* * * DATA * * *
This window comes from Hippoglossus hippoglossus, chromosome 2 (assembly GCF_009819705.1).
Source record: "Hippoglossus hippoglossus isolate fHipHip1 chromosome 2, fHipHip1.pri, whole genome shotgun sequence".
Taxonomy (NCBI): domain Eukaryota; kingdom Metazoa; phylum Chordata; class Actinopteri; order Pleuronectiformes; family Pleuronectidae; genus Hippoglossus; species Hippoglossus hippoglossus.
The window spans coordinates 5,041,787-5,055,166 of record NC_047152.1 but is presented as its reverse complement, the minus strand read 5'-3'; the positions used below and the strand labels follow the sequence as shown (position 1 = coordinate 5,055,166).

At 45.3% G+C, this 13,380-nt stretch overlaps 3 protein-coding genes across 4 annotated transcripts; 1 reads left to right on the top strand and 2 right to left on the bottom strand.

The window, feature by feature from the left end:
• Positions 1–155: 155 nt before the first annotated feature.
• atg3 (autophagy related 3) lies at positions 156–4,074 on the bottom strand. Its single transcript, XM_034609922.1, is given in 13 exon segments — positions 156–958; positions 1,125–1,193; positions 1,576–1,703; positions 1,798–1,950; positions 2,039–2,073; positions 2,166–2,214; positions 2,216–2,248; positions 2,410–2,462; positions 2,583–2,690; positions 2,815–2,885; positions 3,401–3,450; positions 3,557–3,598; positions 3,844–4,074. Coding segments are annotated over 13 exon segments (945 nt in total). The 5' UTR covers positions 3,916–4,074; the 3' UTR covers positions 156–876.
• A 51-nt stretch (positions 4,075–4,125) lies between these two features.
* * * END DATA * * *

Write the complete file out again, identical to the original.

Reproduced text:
This window comes from Hippoglossus hippoglossus, chromosome 2 (assembly GCF_009819705.1).
Source record: "Hippoglossus hippoglossus isolate fHipHip1 chromosome 2, fHipHip1.pri, whole genome shotgun sequence".
Taxonomy (NCBI): domain Eukaryota; kingdom Metazoa; phylum Chordata; class Actinopteri; order Pleuronectiformes; family Pleuronectidae; genus Hippoglossus; species Hippoglossus hippoglossus.
The window spans coordinates 5,041,787-5,055,166 of record NC_047152.1 but is presented as its reverse complement, the minus strand read 5'-3'; the positions used below and the strand labels follow the sequence as shown (position 1 = coordinate 5,055,166).

At 45.3% G+C, this 13,380-nt stretch overlaps 3 protein-coding genes across 4 annotated transcripts; 1 reads left to right on the top strand and 2 right to left on the bottom strand.

The window, feature by feature from the left end:
• Positions 1–155: 155 nt before the first annotated feature.
• atg3 (autophagy related 3) lies at positions 156–4,074 on the bottom strand. Its single transcript, XM_034609922.1, is given in 13 exon segments — positions 156–958; positions 1,125–1,193; positions 1,576–1,703; positions 1,798–1,950; positions 2,039–2,073; positions 2,166–2,214; positions 2,216–2,248; positions 2,410–2,462; positions 2,583–2,690; positions 2,815–2,885; positions 3,401–3,450; positions 3,557–3,598; positions 3,844–4,074. Coding segments are annotated over 13 exon segments (945 nt in total). The 5' UTR covers positions 3,916–4,074; the 3' UTR covers positions 156–876.
• A 51-nt stretch (positions 4,075–4,125) lies between these two features.